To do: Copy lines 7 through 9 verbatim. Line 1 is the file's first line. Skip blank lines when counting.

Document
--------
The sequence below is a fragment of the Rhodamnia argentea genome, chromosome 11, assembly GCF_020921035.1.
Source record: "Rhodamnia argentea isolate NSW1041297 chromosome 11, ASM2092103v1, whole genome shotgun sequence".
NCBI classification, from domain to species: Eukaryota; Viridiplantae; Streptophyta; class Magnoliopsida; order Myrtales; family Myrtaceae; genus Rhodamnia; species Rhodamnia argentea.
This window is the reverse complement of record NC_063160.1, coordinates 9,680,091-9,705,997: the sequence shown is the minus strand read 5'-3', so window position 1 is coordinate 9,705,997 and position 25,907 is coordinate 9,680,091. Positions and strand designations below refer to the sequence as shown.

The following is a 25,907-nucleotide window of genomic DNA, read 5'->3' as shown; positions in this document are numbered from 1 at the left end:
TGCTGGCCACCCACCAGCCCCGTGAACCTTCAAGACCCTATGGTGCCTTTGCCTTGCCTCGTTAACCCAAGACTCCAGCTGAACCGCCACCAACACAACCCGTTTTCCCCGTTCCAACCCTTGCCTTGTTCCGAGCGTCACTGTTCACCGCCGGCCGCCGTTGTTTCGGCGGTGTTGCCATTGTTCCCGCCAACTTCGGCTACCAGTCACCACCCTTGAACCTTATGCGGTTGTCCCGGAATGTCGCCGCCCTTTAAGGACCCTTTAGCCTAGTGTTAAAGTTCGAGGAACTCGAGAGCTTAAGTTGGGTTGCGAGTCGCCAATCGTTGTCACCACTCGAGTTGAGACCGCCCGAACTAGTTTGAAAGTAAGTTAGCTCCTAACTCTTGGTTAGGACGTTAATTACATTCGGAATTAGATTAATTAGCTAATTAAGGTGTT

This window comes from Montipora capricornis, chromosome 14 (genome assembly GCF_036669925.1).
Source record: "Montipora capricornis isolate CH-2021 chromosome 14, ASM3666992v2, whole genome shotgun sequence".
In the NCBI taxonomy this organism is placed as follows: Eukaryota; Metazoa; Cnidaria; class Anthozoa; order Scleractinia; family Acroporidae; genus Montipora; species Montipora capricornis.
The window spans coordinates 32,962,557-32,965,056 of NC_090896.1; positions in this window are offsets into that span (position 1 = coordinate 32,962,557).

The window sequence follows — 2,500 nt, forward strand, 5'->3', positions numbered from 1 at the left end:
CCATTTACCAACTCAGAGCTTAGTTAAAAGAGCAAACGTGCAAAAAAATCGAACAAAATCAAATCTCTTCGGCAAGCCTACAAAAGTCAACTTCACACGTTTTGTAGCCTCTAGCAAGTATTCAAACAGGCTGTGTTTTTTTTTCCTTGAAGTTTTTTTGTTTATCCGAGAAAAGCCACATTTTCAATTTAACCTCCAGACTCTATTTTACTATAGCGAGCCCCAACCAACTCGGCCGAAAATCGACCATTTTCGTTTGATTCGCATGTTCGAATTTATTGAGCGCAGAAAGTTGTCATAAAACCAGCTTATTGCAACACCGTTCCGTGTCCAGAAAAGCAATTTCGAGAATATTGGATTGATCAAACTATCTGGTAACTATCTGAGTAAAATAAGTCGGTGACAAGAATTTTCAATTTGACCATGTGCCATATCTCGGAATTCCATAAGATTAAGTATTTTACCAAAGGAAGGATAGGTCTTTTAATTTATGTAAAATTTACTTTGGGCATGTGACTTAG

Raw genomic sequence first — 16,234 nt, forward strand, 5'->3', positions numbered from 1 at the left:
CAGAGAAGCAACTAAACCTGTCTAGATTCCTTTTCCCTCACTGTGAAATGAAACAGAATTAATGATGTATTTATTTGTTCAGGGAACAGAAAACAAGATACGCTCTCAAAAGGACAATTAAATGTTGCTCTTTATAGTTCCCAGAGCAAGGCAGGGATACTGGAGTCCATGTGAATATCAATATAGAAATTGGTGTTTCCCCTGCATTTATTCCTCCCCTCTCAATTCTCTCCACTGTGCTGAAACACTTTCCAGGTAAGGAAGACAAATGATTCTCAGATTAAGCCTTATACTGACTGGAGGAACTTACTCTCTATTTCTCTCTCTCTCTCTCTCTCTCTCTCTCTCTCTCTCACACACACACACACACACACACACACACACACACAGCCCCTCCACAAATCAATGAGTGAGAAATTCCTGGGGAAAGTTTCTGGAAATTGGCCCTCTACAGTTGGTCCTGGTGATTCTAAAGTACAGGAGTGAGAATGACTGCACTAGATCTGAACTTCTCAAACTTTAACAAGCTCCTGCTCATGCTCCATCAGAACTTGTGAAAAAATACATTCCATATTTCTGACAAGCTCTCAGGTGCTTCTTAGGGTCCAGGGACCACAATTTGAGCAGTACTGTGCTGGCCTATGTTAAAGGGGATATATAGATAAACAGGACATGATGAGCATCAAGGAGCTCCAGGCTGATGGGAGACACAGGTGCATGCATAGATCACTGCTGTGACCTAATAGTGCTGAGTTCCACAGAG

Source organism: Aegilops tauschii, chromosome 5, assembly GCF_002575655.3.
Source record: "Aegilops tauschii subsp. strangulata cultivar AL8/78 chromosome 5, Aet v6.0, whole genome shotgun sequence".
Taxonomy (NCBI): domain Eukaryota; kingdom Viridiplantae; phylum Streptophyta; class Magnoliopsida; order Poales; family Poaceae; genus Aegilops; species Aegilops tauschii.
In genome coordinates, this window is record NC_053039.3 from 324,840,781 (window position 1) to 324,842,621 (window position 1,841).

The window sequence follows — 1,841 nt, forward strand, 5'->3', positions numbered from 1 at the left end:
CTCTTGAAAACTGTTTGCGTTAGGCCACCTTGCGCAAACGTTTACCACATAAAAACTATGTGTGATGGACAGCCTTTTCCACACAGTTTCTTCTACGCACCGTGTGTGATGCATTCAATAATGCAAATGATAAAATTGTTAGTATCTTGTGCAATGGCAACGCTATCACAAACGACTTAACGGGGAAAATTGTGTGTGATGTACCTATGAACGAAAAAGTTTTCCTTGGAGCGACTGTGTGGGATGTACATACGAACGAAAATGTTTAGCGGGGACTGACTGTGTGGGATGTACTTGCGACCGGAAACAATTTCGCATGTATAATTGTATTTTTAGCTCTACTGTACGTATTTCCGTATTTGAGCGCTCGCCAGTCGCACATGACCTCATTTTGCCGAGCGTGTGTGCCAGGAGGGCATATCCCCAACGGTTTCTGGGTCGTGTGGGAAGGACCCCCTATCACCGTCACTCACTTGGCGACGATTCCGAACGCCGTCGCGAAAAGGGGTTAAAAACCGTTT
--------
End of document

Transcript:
This window comes from Montipora capricornis, chromosome 14 (genome assembly GCF_036669925.1).
Source record: "Montipora capricornis isolate CH-2021 chromosome 14, ASM3666992v2, whole genome shotgun sequence".
In the NCBI taxonomy this organism is placed as follows: Eukaryota; Metazoa; Cnidaria; class Anthozoa; order Scleractinia; family Acroporidae; genus Montipora; species Montipora capricornis.